Stephen Harrigan Papers
Scope and Contents
The collection is composed of 21 boxes of manuscripts, galley proofs, notes, clippings, correspondence, artwork, financial and legal papers, screenplays, photographs, and artifacts, from 1971 to 2000 that document Stephen Harrigan's writing career. It has been arranged into six series: Works (1971-2000, undated), Correspondence (1976-1991, undated), Personal Materials (undated), Works by Other Authors, (1971-1972, 1992-1993, undated), Texas Institute of Letters (1982-1983, 1985-1986), and Clippings (1971-1983). The Works series comprises the largest part of the Harrigan collection. It thoroughly documents Harrigan's methodical writing process. Most of the books and articles can be traced from the earliest notes taken by Harrigan to a proof copy or published work. The other series relate generally to his writing career. The materials are arranged in chronological order. Largely absent from the collection are personal papers or correspondence. Books in the Stephen Harrigan Collection have been cataloged separately.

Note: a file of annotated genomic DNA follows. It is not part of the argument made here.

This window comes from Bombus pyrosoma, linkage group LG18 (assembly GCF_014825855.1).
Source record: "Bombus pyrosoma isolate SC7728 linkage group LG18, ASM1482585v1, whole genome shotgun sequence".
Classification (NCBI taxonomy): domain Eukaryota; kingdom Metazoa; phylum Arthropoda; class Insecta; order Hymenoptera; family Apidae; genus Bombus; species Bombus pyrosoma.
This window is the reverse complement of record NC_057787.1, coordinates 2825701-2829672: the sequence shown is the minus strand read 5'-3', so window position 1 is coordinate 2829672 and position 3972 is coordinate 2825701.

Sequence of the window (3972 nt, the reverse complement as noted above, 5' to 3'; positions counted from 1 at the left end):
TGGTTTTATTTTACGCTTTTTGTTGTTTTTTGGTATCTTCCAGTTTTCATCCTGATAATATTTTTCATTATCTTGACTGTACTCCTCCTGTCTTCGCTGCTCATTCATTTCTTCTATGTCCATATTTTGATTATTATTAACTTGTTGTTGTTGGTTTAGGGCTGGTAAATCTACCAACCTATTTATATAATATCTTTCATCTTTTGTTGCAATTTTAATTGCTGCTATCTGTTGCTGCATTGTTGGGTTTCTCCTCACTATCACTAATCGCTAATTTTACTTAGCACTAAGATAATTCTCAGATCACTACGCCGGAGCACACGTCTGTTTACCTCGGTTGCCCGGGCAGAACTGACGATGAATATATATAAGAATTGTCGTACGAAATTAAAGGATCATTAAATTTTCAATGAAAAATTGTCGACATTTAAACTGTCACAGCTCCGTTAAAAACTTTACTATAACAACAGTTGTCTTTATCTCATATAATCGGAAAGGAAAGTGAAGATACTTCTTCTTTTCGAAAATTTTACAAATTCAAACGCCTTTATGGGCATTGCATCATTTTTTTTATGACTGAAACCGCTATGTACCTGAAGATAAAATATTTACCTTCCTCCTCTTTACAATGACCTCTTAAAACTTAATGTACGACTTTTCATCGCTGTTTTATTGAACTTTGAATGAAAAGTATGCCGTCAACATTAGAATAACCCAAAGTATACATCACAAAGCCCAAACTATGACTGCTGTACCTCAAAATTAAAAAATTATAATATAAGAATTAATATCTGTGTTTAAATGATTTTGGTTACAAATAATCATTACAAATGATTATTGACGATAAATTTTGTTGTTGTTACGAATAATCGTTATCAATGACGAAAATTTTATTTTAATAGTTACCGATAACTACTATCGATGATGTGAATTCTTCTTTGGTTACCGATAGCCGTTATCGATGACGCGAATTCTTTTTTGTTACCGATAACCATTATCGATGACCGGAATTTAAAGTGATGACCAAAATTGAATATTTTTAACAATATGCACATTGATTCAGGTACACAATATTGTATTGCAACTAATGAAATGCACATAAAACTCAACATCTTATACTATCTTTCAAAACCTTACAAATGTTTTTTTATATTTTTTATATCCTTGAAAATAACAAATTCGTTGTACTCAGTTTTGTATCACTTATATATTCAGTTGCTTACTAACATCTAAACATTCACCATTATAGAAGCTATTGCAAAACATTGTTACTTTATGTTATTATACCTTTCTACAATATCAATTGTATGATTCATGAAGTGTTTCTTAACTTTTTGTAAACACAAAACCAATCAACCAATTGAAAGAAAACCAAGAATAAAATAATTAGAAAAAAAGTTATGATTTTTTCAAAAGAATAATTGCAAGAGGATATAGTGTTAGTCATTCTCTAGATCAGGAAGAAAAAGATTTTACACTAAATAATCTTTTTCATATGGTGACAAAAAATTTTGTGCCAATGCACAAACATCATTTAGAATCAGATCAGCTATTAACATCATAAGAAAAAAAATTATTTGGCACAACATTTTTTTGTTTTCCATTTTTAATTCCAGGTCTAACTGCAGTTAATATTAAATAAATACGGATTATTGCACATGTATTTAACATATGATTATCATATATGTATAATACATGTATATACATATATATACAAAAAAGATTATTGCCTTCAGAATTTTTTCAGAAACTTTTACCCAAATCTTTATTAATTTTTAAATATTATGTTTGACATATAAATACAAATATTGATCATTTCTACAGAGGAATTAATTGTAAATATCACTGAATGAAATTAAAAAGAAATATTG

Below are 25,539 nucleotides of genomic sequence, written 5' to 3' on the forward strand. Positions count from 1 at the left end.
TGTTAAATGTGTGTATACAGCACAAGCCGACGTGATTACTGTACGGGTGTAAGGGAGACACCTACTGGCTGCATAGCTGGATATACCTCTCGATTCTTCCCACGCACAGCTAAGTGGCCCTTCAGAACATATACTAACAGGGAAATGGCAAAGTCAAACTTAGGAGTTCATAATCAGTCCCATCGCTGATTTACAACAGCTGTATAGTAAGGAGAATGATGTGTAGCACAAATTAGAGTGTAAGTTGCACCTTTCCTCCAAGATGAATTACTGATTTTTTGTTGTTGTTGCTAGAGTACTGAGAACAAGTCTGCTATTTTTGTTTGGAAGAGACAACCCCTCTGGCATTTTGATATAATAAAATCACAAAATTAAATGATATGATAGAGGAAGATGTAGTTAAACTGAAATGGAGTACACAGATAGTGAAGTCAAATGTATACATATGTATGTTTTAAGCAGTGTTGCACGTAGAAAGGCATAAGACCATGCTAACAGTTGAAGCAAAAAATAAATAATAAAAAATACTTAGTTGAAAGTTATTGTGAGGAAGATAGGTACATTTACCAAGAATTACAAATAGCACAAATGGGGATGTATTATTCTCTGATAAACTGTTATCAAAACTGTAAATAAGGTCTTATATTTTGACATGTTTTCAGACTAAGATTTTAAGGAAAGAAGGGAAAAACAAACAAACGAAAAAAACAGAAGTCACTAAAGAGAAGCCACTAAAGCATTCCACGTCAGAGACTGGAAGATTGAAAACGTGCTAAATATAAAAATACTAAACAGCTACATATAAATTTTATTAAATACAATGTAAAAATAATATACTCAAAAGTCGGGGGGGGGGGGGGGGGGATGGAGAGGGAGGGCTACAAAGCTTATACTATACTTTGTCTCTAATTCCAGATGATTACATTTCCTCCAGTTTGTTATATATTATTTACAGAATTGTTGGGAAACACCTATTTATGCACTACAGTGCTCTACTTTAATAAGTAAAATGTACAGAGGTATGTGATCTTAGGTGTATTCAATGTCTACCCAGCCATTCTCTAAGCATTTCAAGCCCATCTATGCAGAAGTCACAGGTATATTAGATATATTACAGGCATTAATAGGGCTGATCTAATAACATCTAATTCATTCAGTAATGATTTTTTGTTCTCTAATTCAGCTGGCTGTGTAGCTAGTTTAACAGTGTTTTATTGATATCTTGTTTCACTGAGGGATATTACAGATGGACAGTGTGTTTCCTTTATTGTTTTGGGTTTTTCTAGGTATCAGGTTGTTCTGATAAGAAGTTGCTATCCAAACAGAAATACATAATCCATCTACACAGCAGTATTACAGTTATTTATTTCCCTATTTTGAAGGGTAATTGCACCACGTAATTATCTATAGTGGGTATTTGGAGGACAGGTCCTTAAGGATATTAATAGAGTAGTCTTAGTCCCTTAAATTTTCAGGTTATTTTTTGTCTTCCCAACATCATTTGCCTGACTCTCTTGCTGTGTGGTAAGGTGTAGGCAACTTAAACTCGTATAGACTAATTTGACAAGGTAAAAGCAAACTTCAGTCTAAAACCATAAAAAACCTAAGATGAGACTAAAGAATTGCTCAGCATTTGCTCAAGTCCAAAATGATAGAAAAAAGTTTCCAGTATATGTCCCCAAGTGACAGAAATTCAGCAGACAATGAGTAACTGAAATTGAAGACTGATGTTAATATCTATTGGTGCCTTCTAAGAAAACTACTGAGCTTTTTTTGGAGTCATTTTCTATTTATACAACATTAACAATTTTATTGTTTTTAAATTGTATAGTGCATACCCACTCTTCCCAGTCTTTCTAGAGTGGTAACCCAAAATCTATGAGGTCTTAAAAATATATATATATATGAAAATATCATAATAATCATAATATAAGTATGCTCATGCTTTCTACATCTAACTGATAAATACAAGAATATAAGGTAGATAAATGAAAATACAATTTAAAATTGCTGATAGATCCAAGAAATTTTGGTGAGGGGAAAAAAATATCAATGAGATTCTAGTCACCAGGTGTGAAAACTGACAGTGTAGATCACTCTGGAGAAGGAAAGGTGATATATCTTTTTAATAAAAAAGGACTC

- Harrigan, Stephen, 1948- (Person)
Conditions Governing Access
Collection is open for research.
Conditions Governing Use
Materials from the Wittliff Collections are made available for use in research, teaching, and private study. The user assumes responsibility for determining copyright status, obtaining permission to publish, and abiding by U.S. copyright laws. https://www.thewittliffcollections.txstate.edu/research/visit/policies/publication.html